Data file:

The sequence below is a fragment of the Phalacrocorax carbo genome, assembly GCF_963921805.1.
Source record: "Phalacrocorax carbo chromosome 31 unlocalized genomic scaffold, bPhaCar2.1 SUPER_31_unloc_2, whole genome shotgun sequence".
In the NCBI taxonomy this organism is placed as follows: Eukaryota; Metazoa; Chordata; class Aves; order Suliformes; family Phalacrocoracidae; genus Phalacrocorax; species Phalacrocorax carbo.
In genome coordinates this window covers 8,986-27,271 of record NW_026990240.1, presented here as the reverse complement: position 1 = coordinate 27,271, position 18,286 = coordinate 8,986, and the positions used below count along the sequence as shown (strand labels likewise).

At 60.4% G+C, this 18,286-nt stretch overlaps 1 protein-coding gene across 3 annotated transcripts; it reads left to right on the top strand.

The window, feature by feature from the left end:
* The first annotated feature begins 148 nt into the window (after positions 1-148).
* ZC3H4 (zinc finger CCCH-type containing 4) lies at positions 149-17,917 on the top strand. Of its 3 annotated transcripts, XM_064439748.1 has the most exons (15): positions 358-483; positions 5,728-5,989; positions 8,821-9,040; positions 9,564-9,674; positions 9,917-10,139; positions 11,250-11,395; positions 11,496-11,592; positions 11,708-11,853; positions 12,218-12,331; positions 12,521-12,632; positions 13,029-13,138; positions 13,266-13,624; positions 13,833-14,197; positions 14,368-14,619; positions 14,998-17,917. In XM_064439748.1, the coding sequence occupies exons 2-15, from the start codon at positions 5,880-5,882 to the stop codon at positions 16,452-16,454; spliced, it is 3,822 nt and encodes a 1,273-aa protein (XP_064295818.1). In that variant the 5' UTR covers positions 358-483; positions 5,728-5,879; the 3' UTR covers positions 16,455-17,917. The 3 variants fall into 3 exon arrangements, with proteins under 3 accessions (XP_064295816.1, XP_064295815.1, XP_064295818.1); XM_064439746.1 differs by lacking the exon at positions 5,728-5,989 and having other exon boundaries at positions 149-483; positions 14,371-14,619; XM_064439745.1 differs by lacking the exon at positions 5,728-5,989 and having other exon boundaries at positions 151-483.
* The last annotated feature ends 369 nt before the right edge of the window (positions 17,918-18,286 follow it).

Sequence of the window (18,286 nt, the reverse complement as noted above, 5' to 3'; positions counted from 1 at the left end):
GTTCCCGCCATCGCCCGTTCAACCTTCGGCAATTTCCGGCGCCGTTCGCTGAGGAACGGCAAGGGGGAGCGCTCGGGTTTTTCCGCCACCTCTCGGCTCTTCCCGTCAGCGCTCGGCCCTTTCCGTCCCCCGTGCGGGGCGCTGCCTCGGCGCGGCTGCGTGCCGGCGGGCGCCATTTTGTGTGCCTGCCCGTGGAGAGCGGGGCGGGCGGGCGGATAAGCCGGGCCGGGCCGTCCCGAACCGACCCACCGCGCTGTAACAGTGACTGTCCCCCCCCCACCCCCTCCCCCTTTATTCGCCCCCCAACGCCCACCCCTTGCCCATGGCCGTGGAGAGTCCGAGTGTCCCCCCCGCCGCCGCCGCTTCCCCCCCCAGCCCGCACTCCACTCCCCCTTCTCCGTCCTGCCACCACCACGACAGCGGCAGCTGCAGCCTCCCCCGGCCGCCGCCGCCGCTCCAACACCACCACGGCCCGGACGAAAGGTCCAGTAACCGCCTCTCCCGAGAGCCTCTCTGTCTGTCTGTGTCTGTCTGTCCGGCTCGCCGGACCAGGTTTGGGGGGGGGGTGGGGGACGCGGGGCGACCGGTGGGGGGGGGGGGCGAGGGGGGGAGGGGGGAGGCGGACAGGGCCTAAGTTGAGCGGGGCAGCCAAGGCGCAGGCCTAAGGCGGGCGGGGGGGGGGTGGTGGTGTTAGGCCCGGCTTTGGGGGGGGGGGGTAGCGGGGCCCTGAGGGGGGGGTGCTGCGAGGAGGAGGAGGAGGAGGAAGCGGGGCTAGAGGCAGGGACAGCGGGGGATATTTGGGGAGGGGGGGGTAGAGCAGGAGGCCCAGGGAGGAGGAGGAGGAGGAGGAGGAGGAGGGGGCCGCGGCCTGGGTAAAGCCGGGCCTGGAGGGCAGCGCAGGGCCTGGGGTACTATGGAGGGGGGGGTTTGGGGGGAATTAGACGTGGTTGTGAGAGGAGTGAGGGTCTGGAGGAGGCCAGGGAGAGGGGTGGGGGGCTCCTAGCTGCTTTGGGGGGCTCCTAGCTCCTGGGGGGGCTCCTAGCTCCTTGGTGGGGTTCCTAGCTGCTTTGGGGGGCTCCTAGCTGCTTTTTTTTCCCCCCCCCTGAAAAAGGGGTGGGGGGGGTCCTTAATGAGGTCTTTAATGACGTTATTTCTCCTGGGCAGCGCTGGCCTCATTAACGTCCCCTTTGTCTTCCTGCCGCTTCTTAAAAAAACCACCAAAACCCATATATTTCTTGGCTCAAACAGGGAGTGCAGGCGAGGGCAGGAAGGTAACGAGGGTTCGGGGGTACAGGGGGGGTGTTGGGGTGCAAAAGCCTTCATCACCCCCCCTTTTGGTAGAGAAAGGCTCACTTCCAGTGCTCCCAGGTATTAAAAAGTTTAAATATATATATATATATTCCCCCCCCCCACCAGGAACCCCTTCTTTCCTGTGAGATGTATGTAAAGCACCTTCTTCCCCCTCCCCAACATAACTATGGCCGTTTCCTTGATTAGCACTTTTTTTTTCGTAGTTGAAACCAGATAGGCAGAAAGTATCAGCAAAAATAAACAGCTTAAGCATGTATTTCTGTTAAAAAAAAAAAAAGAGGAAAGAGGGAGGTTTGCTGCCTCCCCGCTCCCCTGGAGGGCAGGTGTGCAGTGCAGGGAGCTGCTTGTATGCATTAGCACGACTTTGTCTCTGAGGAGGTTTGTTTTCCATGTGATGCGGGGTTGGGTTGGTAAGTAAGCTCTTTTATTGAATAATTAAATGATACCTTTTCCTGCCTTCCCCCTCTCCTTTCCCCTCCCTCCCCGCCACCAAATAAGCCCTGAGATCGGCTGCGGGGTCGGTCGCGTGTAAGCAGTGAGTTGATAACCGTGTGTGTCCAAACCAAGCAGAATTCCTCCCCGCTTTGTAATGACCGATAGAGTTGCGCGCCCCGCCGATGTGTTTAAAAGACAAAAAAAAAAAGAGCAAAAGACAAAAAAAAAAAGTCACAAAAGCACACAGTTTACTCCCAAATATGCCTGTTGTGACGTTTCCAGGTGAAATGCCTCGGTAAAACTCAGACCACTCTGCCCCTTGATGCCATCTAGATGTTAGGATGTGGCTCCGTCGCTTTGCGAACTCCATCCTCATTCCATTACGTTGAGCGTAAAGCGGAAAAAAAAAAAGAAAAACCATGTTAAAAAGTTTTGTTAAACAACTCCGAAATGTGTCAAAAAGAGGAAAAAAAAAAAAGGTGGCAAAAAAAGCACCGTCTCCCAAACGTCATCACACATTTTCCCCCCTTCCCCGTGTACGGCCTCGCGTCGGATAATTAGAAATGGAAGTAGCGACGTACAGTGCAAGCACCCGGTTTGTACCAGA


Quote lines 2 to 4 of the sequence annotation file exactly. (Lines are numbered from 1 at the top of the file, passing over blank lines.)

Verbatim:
Source record: "Phalacrocorax carbo chromosome 31 unlocalized genomic scaffold, bPhaCar2.1 SUPER_31_unloc_2, whole genome shotgun sequence".
In the NCBI taxonomy this organism is placed as follows: Eukaryota; Metazoa; Chordata; class Aves; order Suliformes; family Phalacrocoracidae; genus Phalacrocorax; species Phalacrocorax carbo.
In genome coordinates this window covers 8,986-27,271 of record NW_026990240.1, presented here as the reverse complement: position 1 = coordinate 27,271, position 18,286 = coordinate 8,986, and the positions used below count along the sequence as shown (strand labels likewise).